3. Due to the brevity of the workouts, it can again be psychologically challenging for those who crave volume and feel they always need to do more. HIT is about quality and intensity, not quantity.

I have been asked if we will continue to use HIT on a regular basis. HIT has been a part of our training system for many years. For several years, it was the predominant method we used. I consider training in general to be high intensity. However, the specific application of HIT described in this article is best used intermittently. For the reasons mentioned above, it has been my experience that it is difficult to use HIT on a consistent basis. Research also supports this idea. It can, however, be used intermittently as a change of pace and to teach intensity.This is how we are using it at this time. Hope this answers some of your questions.

Commit, Show Up, Don’t Quit, Be Uncommon


We originally planned to have our annual in-house powerlifting event a couple of weekends ago, but the weather did not cooperate. So, last week we had our test for max squat, bench, and deadlift during our normal scheduled classes.

The primary goal for this testing was to give you a measure of where you are currently and how your strength is progressing in each of these basic lifts. These lifts have been used for many years to measure overall strength and can provide excellent feedback. However, you also need to be aware of how these lifts relate to you on an individual basis. It is important to have an awareness and understanding that if you have a movement restriction or issue, these exercises may not be the best measure. The strongman training, that is part of our training system, may be better for developing and testing your strength.

Having said this, here is the data collected from last week. Although not 100% scientific, this data gives us some great insight into how the program is working as a whole.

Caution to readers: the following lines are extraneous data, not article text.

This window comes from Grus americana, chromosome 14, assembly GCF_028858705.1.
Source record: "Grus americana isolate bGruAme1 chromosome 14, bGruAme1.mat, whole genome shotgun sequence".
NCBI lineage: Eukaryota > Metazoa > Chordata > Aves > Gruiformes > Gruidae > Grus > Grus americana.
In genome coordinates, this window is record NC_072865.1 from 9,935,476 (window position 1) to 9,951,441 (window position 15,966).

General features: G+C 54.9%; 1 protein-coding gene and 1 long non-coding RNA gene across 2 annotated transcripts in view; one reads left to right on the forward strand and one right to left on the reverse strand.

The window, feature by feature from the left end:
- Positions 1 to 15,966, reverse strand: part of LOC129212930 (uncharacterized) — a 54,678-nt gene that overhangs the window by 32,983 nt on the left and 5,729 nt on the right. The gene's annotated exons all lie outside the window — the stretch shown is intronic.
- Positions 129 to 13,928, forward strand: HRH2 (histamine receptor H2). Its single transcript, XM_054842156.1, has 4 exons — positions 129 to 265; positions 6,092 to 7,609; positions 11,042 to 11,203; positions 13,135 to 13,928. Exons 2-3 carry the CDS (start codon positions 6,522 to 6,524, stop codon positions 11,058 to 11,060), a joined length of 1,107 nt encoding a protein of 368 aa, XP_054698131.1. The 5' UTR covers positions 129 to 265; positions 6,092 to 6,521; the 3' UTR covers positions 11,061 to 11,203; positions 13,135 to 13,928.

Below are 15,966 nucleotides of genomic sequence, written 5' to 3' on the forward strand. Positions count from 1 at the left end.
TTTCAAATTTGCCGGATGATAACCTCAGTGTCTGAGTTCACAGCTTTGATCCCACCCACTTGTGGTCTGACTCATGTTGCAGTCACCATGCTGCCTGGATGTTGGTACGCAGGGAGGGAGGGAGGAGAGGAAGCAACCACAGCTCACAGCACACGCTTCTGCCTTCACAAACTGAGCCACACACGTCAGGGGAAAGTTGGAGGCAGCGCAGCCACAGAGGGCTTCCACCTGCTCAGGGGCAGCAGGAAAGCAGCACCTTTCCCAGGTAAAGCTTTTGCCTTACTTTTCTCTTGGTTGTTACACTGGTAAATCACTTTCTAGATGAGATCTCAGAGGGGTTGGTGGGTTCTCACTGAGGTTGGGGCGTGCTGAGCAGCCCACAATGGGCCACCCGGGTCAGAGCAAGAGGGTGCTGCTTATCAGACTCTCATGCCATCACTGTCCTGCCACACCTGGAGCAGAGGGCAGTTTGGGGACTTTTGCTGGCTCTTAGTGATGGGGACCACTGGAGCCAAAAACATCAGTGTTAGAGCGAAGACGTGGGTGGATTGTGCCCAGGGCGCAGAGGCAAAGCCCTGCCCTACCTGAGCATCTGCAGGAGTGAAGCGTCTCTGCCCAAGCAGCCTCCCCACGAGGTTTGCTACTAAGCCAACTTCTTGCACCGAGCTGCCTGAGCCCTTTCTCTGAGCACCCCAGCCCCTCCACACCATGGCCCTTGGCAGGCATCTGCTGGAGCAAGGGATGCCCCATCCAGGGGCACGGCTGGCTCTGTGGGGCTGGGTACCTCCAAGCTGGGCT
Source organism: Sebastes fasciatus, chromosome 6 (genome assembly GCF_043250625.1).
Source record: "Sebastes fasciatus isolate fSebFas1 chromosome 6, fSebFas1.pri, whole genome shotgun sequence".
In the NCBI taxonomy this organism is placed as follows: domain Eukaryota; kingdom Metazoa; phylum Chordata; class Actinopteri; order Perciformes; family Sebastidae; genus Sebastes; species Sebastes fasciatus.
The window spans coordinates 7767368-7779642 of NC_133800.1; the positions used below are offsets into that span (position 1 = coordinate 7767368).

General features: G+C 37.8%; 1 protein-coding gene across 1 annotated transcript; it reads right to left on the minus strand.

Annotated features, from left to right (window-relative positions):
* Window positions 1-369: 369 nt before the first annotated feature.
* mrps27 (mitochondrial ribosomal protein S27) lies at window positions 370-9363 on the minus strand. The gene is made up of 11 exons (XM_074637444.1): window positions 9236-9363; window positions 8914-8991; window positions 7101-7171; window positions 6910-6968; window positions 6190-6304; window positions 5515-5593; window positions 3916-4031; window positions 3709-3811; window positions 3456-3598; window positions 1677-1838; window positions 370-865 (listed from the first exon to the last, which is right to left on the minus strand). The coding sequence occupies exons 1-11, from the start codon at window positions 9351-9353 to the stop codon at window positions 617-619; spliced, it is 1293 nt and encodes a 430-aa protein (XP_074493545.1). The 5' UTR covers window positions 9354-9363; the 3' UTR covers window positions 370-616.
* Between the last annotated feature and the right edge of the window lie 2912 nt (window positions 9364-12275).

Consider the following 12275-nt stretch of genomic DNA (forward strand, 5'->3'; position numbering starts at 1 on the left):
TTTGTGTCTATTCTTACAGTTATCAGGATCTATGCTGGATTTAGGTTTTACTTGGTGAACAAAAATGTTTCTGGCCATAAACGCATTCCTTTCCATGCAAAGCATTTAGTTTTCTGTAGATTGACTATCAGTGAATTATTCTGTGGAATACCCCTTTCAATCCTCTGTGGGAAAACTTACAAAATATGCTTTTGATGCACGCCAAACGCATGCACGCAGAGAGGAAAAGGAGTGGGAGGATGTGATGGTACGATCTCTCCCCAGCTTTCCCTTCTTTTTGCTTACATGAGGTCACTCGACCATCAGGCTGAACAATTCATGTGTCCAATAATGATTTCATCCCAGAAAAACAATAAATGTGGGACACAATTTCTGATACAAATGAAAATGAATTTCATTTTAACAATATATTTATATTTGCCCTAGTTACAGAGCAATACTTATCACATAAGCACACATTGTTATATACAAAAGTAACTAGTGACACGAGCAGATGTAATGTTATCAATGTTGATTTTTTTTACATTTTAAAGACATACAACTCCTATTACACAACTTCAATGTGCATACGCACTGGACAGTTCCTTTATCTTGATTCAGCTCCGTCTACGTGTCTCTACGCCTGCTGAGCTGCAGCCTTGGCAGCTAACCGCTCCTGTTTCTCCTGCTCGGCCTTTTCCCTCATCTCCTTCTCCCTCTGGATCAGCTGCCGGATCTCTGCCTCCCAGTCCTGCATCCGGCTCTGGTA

1. Out of 26 squat maxes recorded there were 22 personal records.
2. Out of 33 bench maxes recorded there were 8 personal records.
3. Out of 26 deadlfit maxes recorded there were 22 personal records.
Those are some pretty good numbers in terms of the percentage of people who set personal records. There are many factors to be considered when looking at these numbers. Since one of the themes of 2017 is biohacking, lets look at it from that perspective. If you want to look at the data as a biohacker would, you must examine the data logically and not emotionally. As humans, it is normal for us to make decisions based on emotion instead of logic. You just need to look at almost all marketing strategies to see the effect of such thinking.

Here are some of the things to consider. One factor to look at is the timing of the testing. During this time of year, some people were coming off vacation, being sick, or staying up late watching the National Championship game. Another thing to consider is your individual goals and how important they are to you. You can examine your numbers and whether or not you are happy with your results, you can continue to do as you have been doing. In either case, you can also look to see what you can do better. It is really up to you.

Here are some things to think about in terms of maximizing your results.
1. Consistency
You need to look at how consistently you are making your training sessions and how engaged you are in those sessions. If gaining strength is a goal, this consistency includes not only our specific strength days but our strongman training also.
2. Technique
This has been a main focal point of the system we are using on our designated strength days on Monday and Wednesday. Technique is a combination of proper body position and application of proper torque/tension. If you are not focusing on this each and every rep of every set including warmups you are missing an opportunity to get better.